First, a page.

Fear and Doctor Visits

It’s 2016.  I graduated from high school 10 years ago.  My brain doesn’t know what to do with that.  But I digress.

I saw the fibro doc yesterday.  I have to be honest: doctor’s appointments make me pretty anxious these days.  It’s not like I’m terrified of needles or anything like that.  At this point I’m so used to them that they’re no more painful than bug bites.  (It probably helps that the Great Vein Explosion of ’15 toughened me up a bit!) It’s more about the lack of control over my body.  Doctor’s appointments feel like a big neon sign that says, “Ha ha!  Look at her!  Her body’s broken!”  I’ve always felt different.  Hearing aids, being learning disabled, and wearing modest clothing in a world of Victoria’s Secret models will do that to a person.  But I am so used to those differences by now, and they’re either positive or neutral.  I have yet to find anything positive about having a body that doesn’t feel like bodying.  Everyone my age is getting married, having babies, going back to school, getting promoted, and I’m over here jumping for joy because I successfully walked backwards in my last PT session.

I also hate doctor’s appointments because I am just so sick of medical stuff in general.  At least it’s better than when I was on Lupron in that I actually have energy for a handful of non-medical activities.  I had to stop watching “Call the Midwife”.  When I’m not actually in a clinic or hospital, I don’t want to be thinking about that stuff, if that makes any sense.

I struggled with anxiety long before my body copped an attitude.  Frankly, most of my loved ones were well-intentioned but completely misguided when it came to helping me manage my anxiety.  People think telling an anxious person that there’s “nothing to be afraid of” is a good idea, but in reality it will backfire every time.  In my situation, there are plenty of legitimate concerns.  You can’t tell me I have nothing to be afraid of.  It’s not about pretending you don’t have fears.  It’s about looking at them and saying ,”Okay, what can I reasonably do to prevent this?”  I let go of fearful thoughts a lot quicker when I have the freedom to express them and let them go.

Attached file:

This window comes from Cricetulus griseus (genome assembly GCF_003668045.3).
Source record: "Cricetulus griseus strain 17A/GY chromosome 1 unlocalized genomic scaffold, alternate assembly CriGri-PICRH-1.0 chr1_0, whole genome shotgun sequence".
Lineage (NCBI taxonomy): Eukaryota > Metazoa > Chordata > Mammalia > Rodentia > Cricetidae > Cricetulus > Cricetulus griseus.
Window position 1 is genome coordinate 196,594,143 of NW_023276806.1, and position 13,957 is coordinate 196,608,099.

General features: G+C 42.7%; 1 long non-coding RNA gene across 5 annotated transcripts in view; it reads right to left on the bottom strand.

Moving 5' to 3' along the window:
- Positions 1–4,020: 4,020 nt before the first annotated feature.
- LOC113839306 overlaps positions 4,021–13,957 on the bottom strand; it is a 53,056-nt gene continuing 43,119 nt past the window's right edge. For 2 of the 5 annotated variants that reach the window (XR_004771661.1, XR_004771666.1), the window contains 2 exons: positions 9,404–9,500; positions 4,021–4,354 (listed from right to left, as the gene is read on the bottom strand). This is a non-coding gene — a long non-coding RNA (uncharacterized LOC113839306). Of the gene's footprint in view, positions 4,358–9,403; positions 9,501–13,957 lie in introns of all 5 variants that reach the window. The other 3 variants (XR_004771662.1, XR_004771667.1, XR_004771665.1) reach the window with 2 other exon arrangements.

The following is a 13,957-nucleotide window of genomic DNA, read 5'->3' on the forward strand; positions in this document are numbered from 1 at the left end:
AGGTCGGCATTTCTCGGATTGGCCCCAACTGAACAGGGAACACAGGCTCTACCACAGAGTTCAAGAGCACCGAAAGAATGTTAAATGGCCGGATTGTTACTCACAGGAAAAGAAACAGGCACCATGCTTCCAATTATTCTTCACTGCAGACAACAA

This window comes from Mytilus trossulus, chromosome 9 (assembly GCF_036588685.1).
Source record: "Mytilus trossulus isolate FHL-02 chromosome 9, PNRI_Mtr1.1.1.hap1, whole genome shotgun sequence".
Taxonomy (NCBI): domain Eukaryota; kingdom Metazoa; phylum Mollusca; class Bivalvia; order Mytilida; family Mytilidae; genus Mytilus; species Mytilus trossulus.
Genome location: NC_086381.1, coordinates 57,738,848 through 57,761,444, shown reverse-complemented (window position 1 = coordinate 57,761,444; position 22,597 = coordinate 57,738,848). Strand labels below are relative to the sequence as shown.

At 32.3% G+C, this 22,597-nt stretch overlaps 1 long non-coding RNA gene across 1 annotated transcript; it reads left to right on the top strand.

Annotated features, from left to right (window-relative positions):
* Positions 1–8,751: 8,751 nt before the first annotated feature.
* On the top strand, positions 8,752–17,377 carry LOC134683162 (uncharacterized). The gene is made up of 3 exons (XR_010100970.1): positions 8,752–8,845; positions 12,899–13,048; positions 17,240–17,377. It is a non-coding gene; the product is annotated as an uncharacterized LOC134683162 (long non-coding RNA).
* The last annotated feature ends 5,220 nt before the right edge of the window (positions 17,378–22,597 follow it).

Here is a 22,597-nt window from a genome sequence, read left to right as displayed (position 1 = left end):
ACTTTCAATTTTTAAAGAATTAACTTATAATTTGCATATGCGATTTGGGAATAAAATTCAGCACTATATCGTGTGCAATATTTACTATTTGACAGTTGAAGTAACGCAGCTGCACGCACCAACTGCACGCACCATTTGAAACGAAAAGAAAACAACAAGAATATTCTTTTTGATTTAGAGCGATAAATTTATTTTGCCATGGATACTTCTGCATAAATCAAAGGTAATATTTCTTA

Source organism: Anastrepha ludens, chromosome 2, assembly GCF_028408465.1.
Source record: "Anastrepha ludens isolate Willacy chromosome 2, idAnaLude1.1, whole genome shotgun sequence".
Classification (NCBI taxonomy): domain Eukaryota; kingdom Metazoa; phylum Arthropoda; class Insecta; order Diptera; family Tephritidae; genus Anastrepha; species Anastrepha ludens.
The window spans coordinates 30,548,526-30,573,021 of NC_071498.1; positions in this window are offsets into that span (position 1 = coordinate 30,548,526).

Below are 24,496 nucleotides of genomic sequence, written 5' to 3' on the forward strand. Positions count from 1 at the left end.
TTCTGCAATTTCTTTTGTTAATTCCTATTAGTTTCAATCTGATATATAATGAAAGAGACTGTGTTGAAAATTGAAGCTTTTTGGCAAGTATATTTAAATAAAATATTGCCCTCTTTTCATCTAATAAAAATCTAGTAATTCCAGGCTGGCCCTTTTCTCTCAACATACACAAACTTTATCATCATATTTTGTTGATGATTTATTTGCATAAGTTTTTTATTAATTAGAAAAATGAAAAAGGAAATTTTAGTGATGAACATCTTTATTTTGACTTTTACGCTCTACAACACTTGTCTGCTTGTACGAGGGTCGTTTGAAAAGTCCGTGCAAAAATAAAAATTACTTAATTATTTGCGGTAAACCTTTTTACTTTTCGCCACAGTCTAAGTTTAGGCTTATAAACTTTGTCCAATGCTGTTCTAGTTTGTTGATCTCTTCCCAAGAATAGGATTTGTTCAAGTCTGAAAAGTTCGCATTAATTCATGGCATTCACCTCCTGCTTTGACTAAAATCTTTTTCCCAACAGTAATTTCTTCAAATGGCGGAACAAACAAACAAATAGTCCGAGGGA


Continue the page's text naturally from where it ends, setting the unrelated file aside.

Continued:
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One thought on “Fear and Doctor Visits

  1. Understandable. For myself, I’m sick of psych appts- I hate/suck at describing my feelings, and it feels like some kind of performance. Like a job interview. I think it helps to have friends that also have disabilities or chronic illnesses. Then you can get together and laugh at people with no “pre-existing conditions” when they make a fuss over comparatively minor maladies. This also helps with the “Am I really an adult?” stuff. We really need to get beyond the “Christmas letter” definition of adulthood. I guess our version of it would be Facebook statuses…

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